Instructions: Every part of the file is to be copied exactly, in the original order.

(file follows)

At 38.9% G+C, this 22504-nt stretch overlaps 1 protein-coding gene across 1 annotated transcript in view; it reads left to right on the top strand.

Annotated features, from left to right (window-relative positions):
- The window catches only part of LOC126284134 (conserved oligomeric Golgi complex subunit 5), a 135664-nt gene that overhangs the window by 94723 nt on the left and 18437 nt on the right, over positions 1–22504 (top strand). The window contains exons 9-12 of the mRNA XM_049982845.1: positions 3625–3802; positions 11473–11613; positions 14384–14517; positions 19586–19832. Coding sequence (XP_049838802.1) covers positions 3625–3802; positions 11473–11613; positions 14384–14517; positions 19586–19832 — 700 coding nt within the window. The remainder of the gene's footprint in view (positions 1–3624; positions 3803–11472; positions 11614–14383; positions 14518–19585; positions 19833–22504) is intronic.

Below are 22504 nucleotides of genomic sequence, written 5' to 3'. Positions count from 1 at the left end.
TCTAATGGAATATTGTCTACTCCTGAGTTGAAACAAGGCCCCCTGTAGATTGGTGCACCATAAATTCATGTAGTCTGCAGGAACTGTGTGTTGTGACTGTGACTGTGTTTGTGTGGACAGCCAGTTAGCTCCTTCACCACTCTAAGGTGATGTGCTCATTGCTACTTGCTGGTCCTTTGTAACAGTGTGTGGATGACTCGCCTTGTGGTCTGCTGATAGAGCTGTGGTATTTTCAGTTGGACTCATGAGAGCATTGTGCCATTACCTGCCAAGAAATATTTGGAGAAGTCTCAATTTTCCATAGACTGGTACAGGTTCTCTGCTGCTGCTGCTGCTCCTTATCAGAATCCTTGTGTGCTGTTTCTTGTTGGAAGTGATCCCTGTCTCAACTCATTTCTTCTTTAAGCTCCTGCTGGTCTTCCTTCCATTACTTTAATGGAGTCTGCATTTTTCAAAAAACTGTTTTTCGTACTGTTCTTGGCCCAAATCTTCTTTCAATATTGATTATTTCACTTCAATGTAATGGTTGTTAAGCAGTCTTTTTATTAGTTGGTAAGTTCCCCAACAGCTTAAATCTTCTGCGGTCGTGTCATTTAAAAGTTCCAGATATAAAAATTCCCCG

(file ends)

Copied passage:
At 38.9% G+C, this 22504-nt stretch overlaps 1 protein-coding gene across 1 annotated transcript in view; it reads left to right on the top strand.

Annotated features, from left to right (window-relative positions):
- The window catches only part of LOC126284134 (conserved oligomeric Golgi complex subunit 5), a 135664-nt gene that overhangs the window by 94723 nt on the left and 18437 nt on the right, over positions 1–22504 (top strand). The window contains exons 9-12 of the mRNA XM_049982845.1: positions 3625–3802; positions 11473–11613; positions 14384–14517; positions 19586–19832. Coding sequence (XP_049838802.1) covers positions 3625–3802; positions 11473–11613; positions 14384–14517; positions 19586–19832 — 700 coding nt within the window. The remainder of the gene's footprint in view (positions 1–3624; positions 3803–11472; positions 11614–14383; positions 14518–19585; positions 19833–22504) is intronic.

Below are 22504 nucleotides of genomic sequence, written 5' to 3'. Positions count from 1 at the left end.
TCTAATGGAATATTGTCTACTCCTGAGTTGAAACAAGGCCCCCTGTAGATTGGTGCACCATAAATTCATGTAGTCTGCAGGAACTGTGTGTTGTGACTGTGACTGTGTTTGTGTGGACAGCCAGTTAGCTCCTTCACCACTCTAAGGTGATGTGCTCATTGCTACTTGCTGGTCCTTTGTAACAGTGTGTGGATGACTCGCCTTGTGGTCTGCTGATAGAGCTGTGGTATTTTCAGTTGGACTCATGAGAGCATTGTGCCATTACCTGCCAAGAAATATTTGGAGAAGTCTCAATTTTCCATAGACTGGTACAGGTTCTCTGCTGCTGCTGCTGCTCCTTATCAGAATCCTTGTGTGCTGTTTCTTGTTGGAAGTGATCCCTGTCTCAACTCATTTCTTCTTTAAGCTCCTGCTGGTCTTCCTTCCATTACTTTAATGGAGTCTGCATTTTTCAAAAAACTGTTTTTCGTACTGTTCTTGGCCCAAATCTTCTTTCAATATTGATTATTTCACTTCAATGTAATGGTTGTTAAGCAGTCTTTTTATTAGTTGGTAAGTTCCCCAACAGCTTAAATCTTCTGCGGTCGTGTCATTTAAAAGTTCCAGATATAAAAATTCCCCG